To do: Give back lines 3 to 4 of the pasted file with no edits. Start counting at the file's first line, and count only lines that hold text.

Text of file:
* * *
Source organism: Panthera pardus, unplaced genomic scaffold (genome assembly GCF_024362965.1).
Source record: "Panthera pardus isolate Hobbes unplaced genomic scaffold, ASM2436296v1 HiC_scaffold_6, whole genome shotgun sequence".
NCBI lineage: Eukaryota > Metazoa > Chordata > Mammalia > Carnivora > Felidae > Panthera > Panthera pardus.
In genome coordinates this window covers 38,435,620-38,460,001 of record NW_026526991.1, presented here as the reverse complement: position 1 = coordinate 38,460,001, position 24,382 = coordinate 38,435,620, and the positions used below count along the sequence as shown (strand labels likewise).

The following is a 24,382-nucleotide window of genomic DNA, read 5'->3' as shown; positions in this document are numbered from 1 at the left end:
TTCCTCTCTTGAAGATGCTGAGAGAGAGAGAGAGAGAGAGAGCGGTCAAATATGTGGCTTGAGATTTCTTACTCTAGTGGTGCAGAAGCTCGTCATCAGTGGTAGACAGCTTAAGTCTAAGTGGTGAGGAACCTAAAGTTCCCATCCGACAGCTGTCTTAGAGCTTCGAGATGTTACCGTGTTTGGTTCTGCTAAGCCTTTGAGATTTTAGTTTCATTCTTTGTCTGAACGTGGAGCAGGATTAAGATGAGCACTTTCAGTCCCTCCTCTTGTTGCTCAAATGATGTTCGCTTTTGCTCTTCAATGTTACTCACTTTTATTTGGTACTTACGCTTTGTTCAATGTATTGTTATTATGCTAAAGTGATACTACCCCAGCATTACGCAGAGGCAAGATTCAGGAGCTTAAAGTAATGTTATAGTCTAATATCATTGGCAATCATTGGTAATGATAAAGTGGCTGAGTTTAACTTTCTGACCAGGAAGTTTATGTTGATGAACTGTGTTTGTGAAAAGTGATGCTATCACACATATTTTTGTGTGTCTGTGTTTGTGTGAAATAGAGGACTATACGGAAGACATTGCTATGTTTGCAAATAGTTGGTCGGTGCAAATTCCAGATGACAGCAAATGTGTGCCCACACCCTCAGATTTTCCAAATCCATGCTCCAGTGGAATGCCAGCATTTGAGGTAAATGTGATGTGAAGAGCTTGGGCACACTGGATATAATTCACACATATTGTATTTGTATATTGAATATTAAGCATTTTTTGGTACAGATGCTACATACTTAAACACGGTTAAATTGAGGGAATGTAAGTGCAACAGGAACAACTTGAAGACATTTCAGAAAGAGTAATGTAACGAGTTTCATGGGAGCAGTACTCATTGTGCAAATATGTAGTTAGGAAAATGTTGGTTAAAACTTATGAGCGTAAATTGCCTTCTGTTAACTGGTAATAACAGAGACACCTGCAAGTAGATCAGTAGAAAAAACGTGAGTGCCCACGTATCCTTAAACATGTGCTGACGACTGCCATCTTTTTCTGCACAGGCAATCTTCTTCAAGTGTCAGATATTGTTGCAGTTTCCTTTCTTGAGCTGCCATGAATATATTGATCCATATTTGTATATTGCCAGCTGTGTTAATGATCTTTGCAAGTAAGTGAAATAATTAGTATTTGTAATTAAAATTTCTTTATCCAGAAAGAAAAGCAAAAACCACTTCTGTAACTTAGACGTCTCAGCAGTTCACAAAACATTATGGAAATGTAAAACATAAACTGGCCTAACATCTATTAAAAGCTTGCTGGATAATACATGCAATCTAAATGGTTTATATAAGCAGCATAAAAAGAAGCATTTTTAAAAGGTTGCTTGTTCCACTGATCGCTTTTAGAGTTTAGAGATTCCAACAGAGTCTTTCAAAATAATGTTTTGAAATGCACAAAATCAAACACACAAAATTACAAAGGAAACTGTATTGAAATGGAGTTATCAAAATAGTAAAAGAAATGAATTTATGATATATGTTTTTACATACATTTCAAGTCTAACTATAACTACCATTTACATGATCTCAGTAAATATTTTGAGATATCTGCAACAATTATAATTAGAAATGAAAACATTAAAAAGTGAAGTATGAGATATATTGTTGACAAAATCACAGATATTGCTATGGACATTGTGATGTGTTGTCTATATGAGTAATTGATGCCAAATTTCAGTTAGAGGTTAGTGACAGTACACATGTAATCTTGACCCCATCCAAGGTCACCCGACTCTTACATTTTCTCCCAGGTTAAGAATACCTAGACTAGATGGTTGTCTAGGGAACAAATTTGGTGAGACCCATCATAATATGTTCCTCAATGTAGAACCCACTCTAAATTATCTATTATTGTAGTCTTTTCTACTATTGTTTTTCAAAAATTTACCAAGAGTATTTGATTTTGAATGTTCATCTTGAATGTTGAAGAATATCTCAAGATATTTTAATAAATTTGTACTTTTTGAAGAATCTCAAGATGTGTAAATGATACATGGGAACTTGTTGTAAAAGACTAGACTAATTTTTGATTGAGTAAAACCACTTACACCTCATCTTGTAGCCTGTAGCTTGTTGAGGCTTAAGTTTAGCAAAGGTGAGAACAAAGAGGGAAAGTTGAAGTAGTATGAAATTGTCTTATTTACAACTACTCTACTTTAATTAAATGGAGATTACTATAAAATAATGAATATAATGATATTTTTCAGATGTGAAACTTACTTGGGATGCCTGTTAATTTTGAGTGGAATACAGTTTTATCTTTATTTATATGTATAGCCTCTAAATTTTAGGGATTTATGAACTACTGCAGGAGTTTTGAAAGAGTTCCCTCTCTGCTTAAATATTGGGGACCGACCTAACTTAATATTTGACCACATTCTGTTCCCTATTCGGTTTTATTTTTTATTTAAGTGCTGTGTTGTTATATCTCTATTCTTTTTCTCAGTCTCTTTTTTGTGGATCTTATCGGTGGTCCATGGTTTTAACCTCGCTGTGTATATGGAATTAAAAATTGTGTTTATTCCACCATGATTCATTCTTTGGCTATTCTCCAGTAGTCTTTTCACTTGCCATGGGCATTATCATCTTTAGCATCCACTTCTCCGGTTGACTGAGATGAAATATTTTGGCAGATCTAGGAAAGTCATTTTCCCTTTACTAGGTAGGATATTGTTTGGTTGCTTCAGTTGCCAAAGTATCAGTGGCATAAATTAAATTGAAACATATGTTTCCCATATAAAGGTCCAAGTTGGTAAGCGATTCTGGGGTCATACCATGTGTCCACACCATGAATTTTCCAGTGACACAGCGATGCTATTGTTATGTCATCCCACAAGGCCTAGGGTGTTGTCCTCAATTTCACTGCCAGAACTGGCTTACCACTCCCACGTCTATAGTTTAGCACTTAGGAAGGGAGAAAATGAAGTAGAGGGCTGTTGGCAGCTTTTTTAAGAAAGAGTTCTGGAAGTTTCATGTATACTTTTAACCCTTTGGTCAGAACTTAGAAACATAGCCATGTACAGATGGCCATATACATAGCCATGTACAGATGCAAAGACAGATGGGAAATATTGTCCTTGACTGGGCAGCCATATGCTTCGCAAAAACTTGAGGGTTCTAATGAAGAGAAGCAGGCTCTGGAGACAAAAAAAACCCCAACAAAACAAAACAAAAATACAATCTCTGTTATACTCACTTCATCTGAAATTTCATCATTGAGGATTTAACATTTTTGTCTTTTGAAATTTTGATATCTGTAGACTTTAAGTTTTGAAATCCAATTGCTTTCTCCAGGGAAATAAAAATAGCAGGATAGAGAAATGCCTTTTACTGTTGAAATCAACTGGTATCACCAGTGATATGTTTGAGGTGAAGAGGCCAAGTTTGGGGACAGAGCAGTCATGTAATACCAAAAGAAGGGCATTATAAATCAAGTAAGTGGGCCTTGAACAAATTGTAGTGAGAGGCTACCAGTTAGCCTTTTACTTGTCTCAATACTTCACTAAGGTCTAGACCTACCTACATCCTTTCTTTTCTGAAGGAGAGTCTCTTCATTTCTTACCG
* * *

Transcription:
NCBI lineage: Eukaryota > Metazoa > Chordata > Mammalia > Carnivora > Felidae > Panthera > Panthera pardus.
In genome coordinates this window covers 38,435,620-38,460,001 of record NW_026526991.1, presented here as the reverse complement: position 1 = coordinate 38,460,001, position 24,382 = coordinate 38,435,620, and the positions used below count along the sequence as shown (strand labels likewise).